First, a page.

Meet The Harvard And MIT Grad Merging Private Equity With Infrastructure In Africa
Private equity investors face unique opportunities and challenges in Africa, and on this week’s Walker Webcast, Walker & Dunlop CEO Willy Walker talked to an expert with a deep understanding of both the fast-developing continent and the competitive world of private equity.
Tope Lawani is co-founder and a managing partner at London-based Helios Investment Partners, which maintains offices in several countries, including Nigeria and Kenya. A Nigerian national, Lawani holds a degree in chemical engineering with a minor in economics from the Massachusetts Institute of Technology, a law degree from Harvard Law School and an MBA from Harvard Business School.
Prior to co-founding Helios in 2004, he was a principal in the San Francisco and London offices of investment firm TPG Capital, which manages private equity, venture capital, credit and real estate investment funds. Today, he sits on the boards of several global business and educational organizations.
Lawani’s career path has been uniquely cosmopolitan, and the seeds for this were sown during his youth in Nigeria. He attended a school with a student body representing nearly 100 countries, which included the children of Nigeria’s elite as well as children who were the first in their families to be formally educated.
“It was extremely multicultural and socioeconomically fluid,” he told Walker. “And I think that it made me comfortable around people of any stripe.”
Today, Helios is the largest private investment firm focused on Africa. Its investments include TPAY, a mobile payment solution for markets with low banking penetration, as well as upstream energy producer Africa Oil and Vivo Energy, which operates gas stations in 23 countries.
One of its earliest investments was in a cellular tower business, and today it continues to help build the infrastructure for the continent’s cellular network.
“I remember saying to an investor some years ago that if private equity existed in the U.S. in the mid-19th century, then all of the Vanderbilts and the Carnegies and the Rockefellers wouldn't have existed and private equity firms would have built the railways, they would have built the banks, they would have done all of these sorts of things,” he said. “And to some extent, that's sort of where Africa is now. A lot of infrastructure needs to exist and someone's got to build it.”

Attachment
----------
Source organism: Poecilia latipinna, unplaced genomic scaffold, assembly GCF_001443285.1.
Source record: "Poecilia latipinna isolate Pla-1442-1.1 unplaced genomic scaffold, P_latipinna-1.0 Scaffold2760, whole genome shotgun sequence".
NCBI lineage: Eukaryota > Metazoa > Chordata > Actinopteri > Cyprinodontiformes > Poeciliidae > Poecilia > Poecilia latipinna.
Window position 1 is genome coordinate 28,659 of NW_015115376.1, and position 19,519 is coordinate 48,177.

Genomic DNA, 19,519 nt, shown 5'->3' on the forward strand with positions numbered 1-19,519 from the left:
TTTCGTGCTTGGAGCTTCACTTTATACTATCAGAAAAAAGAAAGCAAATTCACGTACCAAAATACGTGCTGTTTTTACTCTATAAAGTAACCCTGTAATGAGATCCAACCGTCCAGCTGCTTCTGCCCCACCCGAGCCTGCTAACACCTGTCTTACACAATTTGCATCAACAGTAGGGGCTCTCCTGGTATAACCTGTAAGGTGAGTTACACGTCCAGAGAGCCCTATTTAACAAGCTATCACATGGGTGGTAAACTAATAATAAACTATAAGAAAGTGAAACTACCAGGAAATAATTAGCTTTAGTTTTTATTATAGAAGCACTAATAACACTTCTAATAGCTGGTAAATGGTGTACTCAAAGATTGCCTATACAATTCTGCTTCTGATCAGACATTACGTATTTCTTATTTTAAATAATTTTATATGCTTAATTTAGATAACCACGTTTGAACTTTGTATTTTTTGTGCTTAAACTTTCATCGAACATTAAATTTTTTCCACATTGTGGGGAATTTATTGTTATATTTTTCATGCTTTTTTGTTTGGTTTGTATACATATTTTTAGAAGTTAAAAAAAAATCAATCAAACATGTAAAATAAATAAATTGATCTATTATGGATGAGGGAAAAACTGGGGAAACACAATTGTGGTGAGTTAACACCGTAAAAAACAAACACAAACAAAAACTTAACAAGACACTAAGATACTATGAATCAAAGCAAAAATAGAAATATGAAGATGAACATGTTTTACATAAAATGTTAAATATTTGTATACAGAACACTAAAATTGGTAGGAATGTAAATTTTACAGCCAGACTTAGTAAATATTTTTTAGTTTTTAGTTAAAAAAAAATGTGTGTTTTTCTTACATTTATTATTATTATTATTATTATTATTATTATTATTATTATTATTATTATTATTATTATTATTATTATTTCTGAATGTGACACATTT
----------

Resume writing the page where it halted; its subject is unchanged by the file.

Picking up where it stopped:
The infrastructure Lawani has zeroed in on is cellular communications. Initially, he and his partner bid on a mobile operator license in Nigeria. They lost the bid but saw an opportunity in investing in tower construction.
“Cellular geographic coverage in the country at the time was 10% or 15% and population coverage was maybe even less,” he said. “We approached Nigerian wireless communication company HTN to buy their towers.”
At the time, HTN had close to 800 towers in the country and now it has many thousands.
“They sort of hemmed and hawed and we said, ‘Well, forget about buying existing towers. Ninety-five percent of the towers that need to exist don't exist, so we’ll just focus on building the ones that don't exist,” he said.
Helios has since grown to play a role in providing cellular coverage in several other African countries. But, Lawani said, the tower business in Africa is operationally complex with significant barriers to entry.
“You can think of it almost as real estate, which is what it is in our market,” he said. “And it's really an operating business because every single tower has a primary source of power, which is probably a diesel generator and a backup for that diesel generator. This means there's a whole industry around keeping the diesel supplied and monitored because diesel is a valuable commodity and so you need security.”
In this environment, trust among the various stakeholders in the cellular arena is an important commodity, he noted.
“Credibility is at a real premium and that's why you're not going to see a massive proliferation of tower companies in Africa,” Lawani said. “You'll see a few which exist now and they'll do well.”
Helios’ interests extend to other sectors, such as retail and healthcare, and today it manages funds totaling $3.6B across the board. Its stature in the industry was recognized by publication Private Equity International, which recently named Helios Africa’s firm of the year.
Lawani said Africa contains many more opportunities that would be attractive to private equity investment.
“If you have a great company that is doing something in an industry that matters in a part of the continent that matters at scale, and it is well run and well governed, then ultimately, there is an exit opportunity for it,” Lawani said.
This article was produced in collaboration between Studio B and Walker & Dunlop. Bisnow news staff was not involved in the production of this content.
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